What is informational interviewing?
Put simply, the purpose of an informational interview is to gather information about a career or field you are interested in from a person working in that field, career path, or industry.
In an informational interview you are asking specific questions to learn more about:
- how to enter a career path or a field,
- what skills are required,
- the nature of the job or industry,
- norms within that area or career path,
- if there are particular styles or formats for application materials,
- where to find job listings
In informational interviews, be respectful and prepared - show an interest in the field or industry while specific asking questions so you can determine if that particular career path is a good fit for you. For instance, you might ask if many or most of the positions in the field or career area in question require 50% or more time traveling? Is this attractive or a deal-breaker for you? Are most of the opportunities for a particular job located in New York City and Washington D.C.? Are these places you are comfortable living?
While some find the concept of informational interviewing to be odd or abnormal, outside of academia it is a very normal practice. It is not unlike doing participant interviews for academic research, the only difference is that the subject you are trying to learn more about is a career area that interests you.
Why is it important?
Informational interviewing is important for a number of reasons. First, it is a good way to network that is often more personal and effective than attending larger networking events. Second, you can gain information about the field and application process or typical entry points into that field that you would otherwise not know about. For example, positions with international relief agencies are often very difficult to get and very competitive - often one of the best ways into this particular field is to volunteer or intern for an organization. Additionally, there might be skills or experience that might not be explicitly included in a job position description, but can make you a more attractive candidate.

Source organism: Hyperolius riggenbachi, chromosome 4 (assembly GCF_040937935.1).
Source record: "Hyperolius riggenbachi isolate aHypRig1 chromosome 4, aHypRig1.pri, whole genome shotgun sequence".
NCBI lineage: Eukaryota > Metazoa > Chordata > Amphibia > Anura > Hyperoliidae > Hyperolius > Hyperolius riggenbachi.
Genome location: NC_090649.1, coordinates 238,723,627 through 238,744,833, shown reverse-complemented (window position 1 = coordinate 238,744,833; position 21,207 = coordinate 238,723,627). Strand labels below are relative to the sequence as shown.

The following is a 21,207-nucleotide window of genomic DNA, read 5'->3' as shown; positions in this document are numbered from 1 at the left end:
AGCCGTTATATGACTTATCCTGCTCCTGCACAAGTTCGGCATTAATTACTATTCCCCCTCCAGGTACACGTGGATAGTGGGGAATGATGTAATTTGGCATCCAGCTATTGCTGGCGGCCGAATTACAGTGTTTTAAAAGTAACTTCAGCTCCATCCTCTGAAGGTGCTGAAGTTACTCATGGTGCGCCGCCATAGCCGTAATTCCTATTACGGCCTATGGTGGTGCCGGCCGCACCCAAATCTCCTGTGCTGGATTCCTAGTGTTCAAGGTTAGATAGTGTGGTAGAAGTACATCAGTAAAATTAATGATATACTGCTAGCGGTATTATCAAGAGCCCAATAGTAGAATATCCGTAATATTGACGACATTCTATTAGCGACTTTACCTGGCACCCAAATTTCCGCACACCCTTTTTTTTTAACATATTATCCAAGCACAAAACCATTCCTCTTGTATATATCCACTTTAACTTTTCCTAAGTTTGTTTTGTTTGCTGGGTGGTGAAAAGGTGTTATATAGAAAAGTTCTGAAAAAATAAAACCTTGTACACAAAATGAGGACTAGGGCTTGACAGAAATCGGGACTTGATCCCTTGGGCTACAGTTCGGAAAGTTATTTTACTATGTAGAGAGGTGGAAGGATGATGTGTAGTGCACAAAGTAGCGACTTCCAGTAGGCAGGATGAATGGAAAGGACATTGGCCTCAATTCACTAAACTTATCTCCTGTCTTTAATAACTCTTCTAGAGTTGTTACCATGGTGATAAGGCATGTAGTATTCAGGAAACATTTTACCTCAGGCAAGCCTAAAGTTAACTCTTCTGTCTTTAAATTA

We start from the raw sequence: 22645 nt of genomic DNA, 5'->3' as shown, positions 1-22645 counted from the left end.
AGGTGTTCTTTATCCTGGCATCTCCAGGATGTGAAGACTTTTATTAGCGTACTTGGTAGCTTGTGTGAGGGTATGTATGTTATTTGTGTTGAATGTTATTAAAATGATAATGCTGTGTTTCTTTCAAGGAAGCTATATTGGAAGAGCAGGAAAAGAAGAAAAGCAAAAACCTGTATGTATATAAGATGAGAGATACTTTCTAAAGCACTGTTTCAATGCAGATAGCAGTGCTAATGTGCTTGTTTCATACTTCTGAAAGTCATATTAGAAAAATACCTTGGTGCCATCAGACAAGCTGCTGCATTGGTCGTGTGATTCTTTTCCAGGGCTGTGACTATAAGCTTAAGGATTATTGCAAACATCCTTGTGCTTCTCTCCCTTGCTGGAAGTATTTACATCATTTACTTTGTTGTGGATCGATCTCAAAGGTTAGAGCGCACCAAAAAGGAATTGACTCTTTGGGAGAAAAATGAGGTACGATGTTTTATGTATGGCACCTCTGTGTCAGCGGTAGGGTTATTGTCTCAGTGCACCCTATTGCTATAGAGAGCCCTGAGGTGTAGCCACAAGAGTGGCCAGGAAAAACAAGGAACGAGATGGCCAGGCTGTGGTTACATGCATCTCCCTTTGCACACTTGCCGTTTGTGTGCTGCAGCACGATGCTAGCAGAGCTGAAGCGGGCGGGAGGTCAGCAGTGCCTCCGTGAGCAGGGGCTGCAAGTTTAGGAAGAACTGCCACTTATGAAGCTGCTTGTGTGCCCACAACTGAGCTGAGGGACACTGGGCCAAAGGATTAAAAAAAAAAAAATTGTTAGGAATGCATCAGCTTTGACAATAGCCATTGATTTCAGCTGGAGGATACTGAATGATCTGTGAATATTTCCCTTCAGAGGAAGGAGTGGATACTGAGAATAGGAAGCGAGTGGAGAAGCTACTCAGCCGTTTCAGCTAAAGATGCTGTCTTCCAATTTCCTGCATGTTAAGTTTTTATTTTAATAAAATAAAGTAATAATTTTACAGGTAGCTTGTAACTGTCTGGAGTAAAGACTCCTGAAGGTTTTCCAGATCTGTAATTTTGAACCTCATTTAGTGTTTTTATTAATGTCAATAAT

At this point you might be asking yourself: How does one get an informational interview? What should I do or ask? Great questions! We have the answers - below you will also find resources both online and on campus to help you find and connect with people, how to prepare for informational interviews, what types of questions to ask, and more best practices.
How to Get an Informational Interview, What Questions to Ask, Tips, and Best Practices
Before we get into the resources - tip #1: Do NOT ask for a job during the informational interview. Ever.
Ok! Here we go:
- University Career Center Resources on Information Interviewing
- Informational Interviewing 101
- The Importance of Informational Interviews and Networking for Science Professionals
- How To Do an Informational Interview
- The Basics of Informational Interviewing
- Informational Interview Tips
- Inside Higher Ed: Tips for Effective Informational Interviews - Great discussion of things to NOT do and also things you SHOULD do in an informational interview.
- For those of you utilizing ImaginePhD - there are many resources on informational interviews in the Explore section of many of the Job Families under the Resources tab.
If you have questions, please contact email@example.com. Our last tip: always, ALWAYS, send a thank you note or email to your those who give you an interview.